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Save to database file

I need to write an application that will store its data in a local database file (like MS Access MDB or any other embedded database).

I have a requirement to work the same way as Microsoft Office applications: you create a new file or open an existing one, do you changes and then click "Save". The data in memory is then persisted to the filesystem. If you don't click save and close, data is not persisted.

My application has 4 or 5 relational tables.

I am trying to understand what is the best way to accomplish that, in respect of my objects and loading/saving of data.

Should I load the entire database into memory and then, when the user clicks "Save" I persist the memory contents into the DB?

Is there a way to do this with transactions? That is, to issue the DB commands in every operation and then, if the user clicks "Save", I commit. If he closes the app I rollback.

What do you think? What is the solution that you adopt in your application?

I'll probably be using Microsoft SQL Server Compact edition and .NET Windows Forms.
Anon_2007
Saturday, February 10, 2007
 
 
I did something like this a few years ago with the additional requirement that once the system had connectivity to the central db, it would re-sync the relevant data.

If you are working on a mobile device - sounds like you are - they're generally limited in terms of memory, performance, and a bit finicky in terms of power.  Therefore, you don't want to hold/cache much in memory if you can avoid it.

On the database design side of things, this may be one of those times where denormalizing certain tables make sense... less joins can mean less processing time/power required.
KC Send private email
Saturday, February 10, 2007
 
 
I'd do it by creating a temporary copy of the database file on startup, working with that, and copying it over the "real" file on save.
clcr
Saturday, February 10, 2007
 
 
"Should I load the entire database into memory and then, when the user clicks "Save" I persist the memory contents into the DB?"

Why would you load the entire database if you don't need to? Just load what you need into memory and disconnect from the database. When they press save, connect again (probably using an already open connection from the connection pool) and save.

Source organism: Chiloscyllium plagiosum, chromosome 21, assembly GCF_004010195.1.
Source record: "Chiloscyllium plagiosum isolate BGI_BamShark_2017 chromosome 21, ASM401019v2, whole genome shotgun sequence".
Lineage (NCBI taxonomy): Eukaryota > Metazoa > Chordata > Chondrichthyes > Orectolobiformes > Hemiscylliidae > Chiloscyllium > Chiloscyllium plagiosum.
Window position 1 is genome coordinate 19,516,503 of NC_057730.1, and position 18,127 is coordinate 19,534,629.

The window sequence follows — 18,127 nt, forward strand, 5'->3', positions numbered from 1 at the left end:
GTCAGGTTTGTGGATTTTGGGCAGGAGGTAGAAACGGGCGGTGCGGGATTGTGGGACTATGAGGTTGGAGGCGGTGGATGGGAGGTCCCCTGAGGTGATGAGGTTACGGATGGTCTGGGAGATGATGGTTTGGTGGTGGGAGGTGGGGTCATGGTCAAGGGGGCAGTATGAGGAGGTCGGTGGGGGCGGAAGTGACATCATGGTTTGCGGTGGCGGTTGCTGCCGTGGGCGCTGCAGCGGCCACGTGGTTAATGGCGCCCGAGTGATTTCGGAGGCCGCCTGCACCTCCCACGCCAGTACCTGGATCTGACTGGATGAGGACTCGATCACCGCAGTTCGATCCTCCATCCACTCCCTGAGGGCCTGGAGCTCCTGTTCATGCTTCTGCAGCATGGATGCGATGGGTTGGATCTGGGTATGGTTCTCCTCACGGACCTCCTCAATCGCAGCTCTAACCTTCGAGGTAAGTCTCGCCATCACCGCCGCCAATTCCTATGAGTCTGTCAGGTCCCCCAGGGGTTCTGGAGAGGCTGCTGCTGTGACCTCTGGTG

"Is there a way to do this with transactions? That is, to issue the DB commands in every operation and then, if the user clicks "Save", I commit. If he closes the app I rollback."

You don't want to do that. That implies keeping an open connection to the database for a long time which is costly and dangerous. If the program crashes the data that hasn't been specifically committed is lost. Also, if the system hibernates or some other event occurs that causes you to lose the connection that data is also lost.

Open the database, read what you need, and close the connection. When the user presses save, open the database save what you need, and close the connection. Simple to program and much more dependable.
dood mcdoogle
Saturday, February 10, 2007
 
 
If it's Access, you could use the Replica object to create a full replica on startup.

If the user clicks Save, you could sync the replica back to the original and delete the replica.

If the user clicks Save As, save the replica to a new name. I think there's a way to set the replica property to false as well.
Nick Hebb Send private email
Saturday, February 10, 2007
 
 
What is wrong with you people? The transactional commit/rollback method is a slam-dunk for this purpose.
David Aldridge Send private email
Saturday, February 10, 2007
 
 
Commit/rollback is generally a bad idea here.  Locks will be held for far too long and there is a huge probability of lock contention.  If there is guaranteed to be only one user in the system at a time, then it might be fine. 

Most database persistence tools will handle this situation very well.  Even standard .Net DataSets would be a great help in batching the changes until the save button is clicked.
JSmith Send private email
Saturday, February 10, 2007
 
 
Check out SQLite.
Wayne B Send private email
Saturday, February 10, 2007
 
 
> What is wrong with you people? The transactional commit/rollback method is a slam-dunk for this purpose.

You're right. I re-read the OP's post. I had interpreted it wrong. When I first read it, it sounded as if the customer wanted the ability to save to a new database with different data.
Nick Hebb Send private email
Sunday, February 11, 2007
 
 
I second Sqlite.  It has all of the functionality that you will need.

site link: http://www.sqlite.org/
Justin Silverton Send private email
Sunday, February 11, 2007
 
 
>> Commit/rollback is generally a bad idea here.  Locks will be held for far too long and there is a huge probability of lock contention. 

The alternative to locks would be the complexity of a change resolution system. Users A and B both change an existing value to something else and base other work n that value, then what happens when one new value gets overwritten with another?
David Aldridge Send private email
Sunday, February 11, 2007
 
 
The OP said, "application that will store its data in a local database file", so I'm guessing it's single-user.
Christopher Wells Send private email
Sunday, February 11, 2007
 
 

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